Sharon Brooks (1944- )
DDS 1973, MS Oral Diagnosis/Radiology 1976,
MS Environmental and Industrial Health 1984,
MS Clinical Research Design and Statistical Analysis 1989 University of Michigan
Oral Pathology and Radiology
Sharon Brooks’ poor teeth spurred her to become a dentist. During high school, she worked summers to pay for treatment and later had orthodontia at the urging of her dentist, Geraldine Morrow, the first female American Dental Association president.
During dental school, she discovered she loved diagnosis and problem solving and decided to pursue teaching and research rather than clinical practice.
“I am a teacher at heart”
At a time when there were few women faculty, Professor Dean Millard provided vital support, treating Brooks as an equal, introducing her at meetings and pushing her to teach radiology classes. When she protested that she didn’t know enough, he encouraged her with, “you’ll learn.”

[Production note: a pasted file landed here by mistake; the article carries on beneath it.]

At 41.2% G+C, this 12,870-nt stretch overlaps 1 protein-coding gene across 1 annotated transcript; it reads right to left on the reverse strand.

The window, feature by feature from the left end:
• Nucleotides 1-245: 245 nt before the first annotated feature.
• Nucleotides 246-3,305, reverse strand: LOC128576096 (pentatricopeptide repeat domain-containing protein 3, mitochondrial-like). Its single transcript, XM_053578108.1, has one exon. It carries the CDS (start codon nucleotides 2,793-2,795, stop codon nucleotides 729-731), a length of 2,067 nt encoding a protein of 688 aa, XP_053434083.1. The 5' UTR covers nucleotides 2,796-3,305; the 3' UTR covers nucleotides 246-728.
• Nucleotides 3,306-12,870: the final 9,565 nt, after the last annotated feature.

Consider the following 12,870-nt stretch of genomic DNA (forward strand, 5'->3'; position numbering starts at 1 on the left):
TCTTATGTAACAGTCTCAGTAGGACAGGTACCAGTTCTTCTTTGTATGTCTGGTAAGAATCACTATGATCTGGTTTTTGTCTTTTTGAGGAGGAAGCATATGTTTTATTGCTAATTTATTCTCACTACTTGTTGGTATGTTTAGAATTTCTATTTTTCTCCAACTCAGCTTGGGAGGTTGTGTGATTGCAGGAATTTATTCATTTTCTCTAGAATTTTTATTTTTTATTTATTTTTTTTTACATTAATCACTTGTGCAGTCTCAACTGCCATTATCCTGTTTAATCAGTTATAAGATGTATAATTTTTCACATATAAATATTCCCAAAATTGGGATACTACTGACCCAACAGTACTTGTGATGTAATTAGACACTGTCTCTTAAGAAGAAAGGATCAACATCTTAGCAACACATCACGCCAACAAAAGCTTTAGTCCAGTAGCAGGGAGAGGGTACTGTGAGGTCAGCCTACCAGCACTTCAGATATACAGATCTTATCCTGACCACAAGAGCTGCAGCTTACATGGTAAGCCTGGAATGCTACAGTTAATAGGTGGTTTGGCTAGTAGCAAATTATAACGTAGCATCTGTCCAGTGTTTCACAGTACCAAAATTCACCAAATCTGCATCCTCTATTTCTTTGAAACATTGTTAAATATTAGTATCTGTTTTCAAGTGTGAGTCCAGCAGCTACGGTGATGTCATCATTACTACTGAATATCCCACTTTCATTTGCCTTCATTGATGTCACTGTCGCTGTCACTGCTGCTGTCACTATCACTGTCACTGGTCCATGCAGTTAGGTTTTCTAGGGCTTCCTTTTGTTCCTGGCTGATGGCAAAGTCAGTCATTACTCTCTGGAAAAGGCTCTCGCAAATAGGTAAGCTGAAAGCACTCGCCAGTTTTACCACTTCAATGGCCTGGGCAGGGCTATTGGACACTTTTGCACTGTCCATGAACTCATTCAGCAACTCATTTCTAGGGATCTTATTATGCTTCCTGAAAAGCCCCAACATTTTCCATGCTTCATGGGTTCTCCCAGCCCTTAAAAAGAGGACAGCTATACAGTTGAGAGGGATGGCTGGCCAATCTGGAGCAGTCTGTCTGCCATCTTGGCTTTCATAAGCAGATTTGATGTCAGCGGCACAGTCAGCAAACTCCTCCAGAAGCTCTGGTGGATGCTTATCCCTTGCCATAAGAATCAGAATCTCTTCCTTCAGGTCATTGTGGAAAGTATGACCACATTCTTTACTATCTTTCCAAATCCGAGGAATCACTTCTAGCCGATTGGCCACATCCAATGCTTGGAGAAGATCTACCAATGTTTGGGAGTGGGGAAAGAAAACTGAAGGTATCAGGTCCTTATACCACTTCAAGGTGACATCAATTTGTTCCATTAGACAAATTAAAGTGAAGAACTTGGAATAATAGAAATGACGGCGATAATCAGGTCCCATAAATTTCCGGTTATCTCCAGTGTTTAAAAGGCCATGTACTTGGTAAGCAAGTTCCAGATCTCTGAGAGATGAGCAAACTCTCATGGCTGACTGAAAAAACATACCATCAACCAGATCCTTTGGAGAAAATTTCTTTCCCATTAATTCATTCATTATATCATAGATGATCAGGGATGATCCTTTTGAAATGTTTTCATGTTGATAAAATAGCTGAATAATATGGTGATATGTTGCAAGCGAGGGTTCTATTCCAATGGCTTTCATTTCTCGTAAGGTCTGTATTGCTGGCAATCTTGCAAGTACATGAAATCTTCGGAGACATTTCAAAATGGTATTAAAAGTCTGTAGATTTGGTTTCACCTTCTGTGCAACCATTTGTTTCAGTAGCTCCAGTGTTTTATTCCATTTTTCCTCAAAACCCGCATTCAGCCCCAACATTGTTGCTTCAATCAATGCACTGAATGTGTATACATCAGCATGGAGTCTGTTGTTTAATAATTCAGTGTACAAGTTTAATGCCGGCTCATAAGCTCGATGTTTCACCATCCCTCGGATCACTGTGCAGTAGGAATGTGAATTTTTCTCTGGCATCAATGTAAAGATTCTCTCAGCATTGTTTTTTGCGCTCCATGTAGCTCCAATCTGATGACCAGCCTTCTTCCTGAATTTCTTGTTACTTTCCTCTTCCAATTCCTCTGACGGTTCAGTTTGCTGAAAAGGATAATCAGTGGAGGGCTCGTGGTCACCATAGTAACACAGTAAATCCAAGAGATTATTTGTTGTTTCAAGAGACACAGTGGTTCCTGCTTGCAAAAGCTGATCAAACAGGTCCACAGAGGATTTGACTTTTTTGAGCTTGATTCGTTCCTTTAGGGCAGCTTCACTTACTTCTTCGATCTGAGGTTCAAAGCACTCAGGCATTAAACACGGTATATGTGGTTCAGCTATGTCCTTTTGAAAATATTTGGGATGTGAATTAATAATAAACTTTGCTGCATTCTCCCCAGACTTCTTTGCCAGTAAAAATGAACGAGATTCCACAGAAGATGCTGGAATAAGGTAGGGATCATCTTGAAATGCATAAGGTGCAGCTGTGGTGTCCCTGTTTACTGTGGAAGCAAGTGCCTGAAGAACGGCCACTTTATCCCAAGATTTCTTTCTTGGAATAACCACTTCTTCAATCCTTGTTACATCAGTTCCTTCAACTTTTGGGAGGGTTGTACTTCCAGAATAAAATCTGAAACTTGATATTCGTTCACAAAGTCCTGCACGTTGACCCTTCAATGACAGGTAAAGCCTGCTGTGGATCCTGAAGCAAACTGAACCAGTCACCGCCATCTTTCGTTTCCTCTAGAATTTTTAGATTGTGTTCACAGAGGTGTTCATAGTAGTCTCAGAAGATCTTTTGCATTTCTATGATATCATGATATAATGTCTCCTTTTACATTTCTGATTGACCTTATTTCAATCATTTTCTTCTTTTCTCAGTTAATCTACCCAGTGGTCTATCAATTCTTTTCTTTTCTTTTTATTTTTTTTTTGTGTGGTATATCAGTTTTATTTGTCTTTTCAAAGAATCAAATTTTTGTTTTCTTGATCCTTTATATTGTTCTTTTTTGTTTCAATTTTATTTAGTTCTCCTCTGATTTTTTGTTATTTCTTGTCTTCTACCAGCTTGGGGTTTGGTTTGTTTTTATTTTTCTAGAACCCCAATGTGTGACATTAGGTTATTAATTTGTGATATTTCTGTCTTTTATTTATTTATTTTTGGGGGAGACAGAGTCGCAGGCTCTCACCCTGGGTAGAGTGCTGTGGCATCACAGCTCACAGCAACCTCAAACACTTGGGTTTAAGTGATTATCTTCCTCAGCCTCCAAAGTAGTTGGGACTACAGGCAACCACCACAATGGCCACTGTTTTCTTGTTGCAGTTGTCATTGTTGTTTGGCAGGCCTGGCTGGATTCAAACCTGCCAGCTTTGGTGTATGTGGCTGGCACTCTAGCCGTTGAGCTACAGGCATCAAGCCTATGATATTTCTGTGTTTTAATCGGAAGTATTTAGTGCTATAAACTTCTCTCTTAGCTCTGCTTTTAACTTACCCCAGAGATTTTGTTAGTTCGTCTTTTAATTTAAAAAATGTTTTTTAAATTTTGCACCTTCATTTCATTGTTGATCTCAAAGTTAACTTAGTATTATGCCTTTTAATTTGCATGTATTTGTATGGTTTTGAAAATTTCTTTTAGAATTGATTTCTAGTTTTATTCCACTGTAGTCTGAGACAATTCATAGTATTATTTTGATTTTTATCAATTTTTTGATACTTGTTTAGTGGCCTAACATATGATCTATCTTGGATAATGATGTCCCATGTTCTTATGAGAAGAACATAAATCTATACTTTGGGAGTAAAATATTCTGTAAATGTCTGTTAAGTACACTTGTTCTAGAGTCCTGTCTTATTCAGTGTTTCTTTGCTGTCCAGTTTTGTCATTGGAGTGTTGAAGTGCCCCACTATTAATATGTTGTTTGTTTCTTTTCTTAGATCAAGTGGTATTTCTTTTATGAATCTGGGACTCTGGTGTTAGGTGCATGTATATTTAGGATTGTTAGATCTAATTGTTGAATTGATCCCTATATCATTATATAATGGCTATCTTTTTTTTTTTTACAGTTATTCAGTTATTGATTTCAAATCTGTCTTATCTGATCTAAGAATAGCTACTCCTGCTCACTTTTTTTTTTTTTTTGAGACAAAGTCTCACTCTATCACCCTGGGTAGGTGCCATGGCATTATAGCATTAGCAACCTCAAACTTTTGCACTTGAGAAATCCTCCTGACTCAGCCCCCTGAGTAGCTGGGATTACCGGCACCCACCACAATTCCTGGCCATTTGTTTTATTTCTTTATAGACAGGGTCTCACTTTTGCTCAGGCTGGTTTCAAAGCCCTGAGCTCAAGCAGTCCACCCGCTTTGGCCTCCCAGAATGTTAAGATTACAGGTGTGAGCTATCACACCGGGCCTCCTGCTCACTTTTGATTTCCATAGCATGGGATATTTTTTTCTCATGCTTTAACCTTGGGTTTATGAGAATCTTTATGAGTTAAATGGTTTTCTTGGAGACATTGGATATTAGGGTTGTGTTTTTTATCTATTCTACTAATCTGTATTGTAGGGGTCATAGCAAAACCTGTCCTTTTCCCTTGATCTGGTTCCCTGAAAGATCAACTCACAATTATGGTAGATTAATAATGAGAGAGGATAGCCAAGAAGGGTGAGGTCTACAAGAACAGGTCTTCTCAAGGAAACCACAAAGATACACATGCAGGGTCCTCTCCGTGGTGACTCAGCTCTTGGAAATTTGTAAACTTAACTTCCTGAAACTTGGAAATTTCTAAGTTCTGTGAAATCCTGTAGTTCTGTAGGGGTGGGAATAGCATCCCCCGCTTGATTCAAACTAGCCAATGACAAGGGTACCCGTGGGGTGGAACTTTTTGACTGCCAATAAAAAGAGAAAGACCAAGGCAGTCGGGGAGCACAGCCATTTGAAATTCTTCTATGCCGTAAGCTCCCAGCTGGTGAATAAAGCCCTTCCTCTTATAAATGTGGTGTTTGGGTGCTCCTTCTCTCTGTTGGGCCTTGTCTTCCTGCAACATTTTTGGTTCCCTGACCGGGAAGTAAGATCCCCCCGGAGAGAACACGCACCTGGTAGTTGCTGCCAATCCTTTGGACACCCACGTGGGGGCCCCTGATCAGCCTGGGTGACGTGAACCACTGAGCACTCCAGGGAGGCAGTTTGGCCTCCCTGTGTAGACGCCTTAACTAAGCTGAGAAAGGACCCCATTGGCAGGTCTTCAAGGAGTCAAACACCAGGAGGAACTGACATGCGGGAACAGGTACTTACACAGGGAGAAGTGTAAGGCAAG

Expertise in a Growing Field
Brooks’ interest in diagnostics led her to oral radiology. She earned additional degrees, becoming an internationally recognized expert in Cone Beam Computer Tomography (CBCT), a medical imaging technology.
A member of numerous professional organizations, she is widely published and has been editor of Dentomaxillofacial Radiology and on the editorial board of other oral surgery and oral radiology journals.
During the early 2000s, Brooks provided feedback and beta-testing with a graduate student in biomedical engineering who was developing an early CT scanner. Now semi-retired, Brooks is part of a consortium that provides interpretive services using CBCT for difficult cases.
…at the time that I started here there weren’t very many women around…and some of the faculty didn’t quite know what to do with me...We were a real novelty. [Now,] nobody cares whether you’re a woman or a man anymore.Sharon Brooks, 2012. Brooks' graduation photo from the collection of the Sindecuse Museum of Dentistry, SMD 292.1973.